As with pizza, discussing Mexican food is a minefield of fact and opinion, with arguments ranging from the friendly to the friendship-ending and peppered with deep-seated “authenticity” snobbery from both the cheap-eats and high-end angles. Having dined at some of the top restaurants in Mexico City, as well as scarfed at some of the city’s street carts, I can attest that the arguments run deep even there, so we aren’t about to solve them here.
I was raised on home-cooked, chile-centric New Mexican food (a cuisine that blends Mexican, Native American and Spanish influences), so one might expect my family to be the kind of snobs who wouldn’t even venture into a Mexican restaurant. Grandma was like that, but Dad was more lenient, and back in the day, we’d frequent classic Vegas joints like Chapala’s, Viva Zapata’s and El Cholo Cafe.
Las Vegas has since grown considerably, and so have our Mexican food options, particularly in the area of taco shops and stands—a formidable list I’m not even going to touch. And rather than naming the “best” Mexican restaurant in town (let’s leave that to one ballot-stuffed poll or another), I’ll merely share with you where I enjoy eating, with one piece of direct advice: Avoid the combination plates and you’ll have a better culinary experience wherever you end up.
I like Casa Don Juan and Doña Maria Tamales for their Downtown proximity. Don Juan makes an excellent Caldo de Camaron, while Doña Maria’s adds a special fish-based menu during Lent that requires no religious affiliation to enjoy. Are you outside of Downtown and gathering a lot of people? Our big-party go-to is the Henderson location of Lindo Michoacán. They handle big tables well, and their Chile Colorado is tops.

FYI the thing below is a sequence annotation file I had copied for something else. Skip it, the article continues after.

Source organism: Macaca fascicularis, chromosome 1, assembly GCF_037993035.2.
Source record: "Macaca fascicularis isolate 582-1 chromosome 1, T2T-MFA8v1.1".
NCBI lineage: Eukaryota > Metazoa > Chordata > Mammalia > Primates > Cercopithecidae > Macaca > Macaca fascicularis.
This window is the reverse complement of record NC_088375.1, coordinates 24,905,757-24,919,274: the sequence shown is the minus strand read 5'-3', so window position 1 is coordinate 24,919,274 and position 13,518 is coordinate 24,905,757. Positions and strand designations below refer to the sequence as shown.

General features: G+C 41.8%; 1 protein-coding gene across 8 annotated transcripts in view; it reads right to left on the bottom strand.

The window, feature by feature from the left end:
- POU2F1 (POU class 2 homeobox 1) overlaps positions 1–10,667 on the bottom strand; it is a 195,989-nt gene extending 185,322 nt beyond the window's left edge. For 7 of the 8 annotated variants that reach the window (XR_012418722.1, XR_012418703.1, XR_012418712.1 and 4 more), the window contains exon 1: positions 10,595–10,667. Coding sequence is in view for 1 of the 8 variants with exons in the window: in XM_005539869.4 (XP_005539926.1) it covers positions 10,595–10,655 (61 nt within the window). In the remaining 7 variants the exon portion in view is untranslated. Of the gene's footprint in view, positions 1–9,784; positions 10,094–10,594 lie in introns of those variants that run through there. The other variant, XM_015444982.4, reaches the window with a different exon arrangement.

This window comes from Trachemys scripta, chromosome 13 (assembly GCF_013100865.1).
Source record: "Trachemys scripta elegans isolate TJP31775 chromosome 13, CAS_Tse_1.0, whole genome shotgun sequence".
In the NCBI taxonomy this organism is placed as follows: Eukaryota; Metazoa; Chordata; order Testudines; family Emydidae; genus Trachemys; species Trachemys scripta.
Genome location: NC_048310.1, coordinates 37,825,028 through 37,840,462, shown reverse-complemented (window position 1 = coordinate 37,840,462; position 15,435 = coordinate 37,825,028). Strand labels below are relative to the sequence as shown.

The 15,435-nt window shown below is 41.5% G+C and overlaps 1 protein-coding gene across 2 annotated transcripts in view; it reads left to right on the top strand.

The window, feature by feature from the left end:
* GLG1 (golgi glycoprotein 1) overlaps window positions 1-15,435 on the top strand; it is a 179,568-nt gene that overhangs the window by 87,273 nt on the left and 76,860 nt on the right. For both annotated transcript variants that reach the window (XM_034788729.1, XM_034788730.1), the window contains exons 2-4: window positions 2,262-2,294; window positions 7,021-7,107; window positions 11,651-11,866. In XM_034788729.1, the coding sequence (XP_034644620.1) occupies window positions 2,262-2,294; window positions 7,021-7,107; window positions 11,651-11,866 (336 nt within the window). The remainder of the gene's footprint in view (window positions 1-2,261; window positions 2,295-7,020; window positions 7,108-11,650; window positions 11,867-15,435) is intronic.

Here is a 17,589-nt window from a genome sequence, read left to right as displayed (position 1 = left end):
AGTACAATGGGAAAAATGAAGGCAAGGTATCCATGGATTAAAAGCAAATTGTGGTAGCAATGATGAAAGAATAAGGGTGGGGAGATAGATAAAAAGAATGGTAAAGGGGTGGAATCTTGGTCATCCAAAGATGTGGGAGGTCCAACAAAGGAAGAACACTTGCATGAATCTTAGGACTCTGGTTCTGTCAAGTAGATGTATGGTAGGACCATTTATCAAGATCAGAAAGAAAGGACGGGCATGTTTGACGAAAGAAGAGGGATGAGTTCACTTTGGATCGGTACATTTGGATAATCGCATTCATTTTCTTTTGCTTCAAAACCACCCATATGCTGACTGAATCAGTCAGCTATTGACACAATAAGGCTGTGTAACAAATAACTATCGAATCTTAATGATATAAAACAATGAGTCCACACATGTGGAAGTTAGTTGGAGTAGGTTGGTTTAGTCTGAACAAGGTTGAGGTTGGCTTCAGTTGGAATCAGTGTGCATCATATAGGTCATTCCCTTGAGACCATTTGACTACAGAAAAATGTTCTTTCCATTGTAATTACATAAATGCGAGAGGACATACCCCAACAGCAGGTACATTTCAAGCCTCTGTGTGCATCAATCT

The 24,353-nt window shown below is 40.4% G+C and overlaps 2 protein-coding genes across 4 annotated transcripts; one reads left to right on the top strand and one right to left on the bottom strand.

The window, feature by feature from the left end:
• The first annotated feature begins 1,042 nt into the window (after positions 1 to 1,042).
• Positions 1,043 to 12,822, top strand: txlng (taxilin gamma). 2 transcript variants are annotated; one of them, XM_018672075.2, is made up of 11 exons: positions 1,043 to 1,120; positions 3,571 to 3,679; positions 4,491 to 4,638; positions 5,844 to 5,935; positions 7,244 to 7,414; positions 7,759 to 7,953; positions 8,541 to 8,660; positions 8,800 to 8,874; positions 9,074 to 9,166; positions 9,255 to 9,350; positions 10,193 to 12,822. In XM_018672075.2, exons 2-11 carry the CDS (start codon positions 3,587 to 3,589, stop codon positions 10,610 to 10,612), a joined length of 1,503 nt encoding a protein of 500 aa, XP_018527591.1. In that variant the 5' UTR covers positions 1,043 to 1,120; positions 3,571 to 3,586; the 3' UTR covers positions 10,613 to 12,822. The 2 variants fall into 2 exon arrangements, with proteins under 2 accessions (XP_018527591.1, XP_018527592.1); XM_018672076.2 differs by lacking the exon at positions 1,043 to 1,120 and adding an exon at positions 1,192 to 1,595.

As someone who frequented Javier’s when it was a Laguna Beach hole-in-the-wall, I find the pricing at their Aria outpost off-putting, but it’s still my choice for full-service Mexican in the tourist corridor. What about when I crave New Mexican food and we don’t want to cook? Carlito’s Burritos is the only game in town. Others have come and gone (RIP, Chile Addiction), but Carlito’s has grown its space and its menu. The Stuffed Sopapilla takes me back to Grandma’s kitchen, while the Chile Relleno Burrito is something I thought I had invented.
My most consistent go-to (since, ugh, the 1990s) has been Viva Mercado’s. I first visited when I was a vegetarian and Bobby Mercado’s joint boasted an extensive veggie specialties menu. That menu has since shrunk (and I’m no longer in the tofu-favoring fold), but the fire-hot, meatless Peasant Tacos still hold a special place in my heart. What about you?
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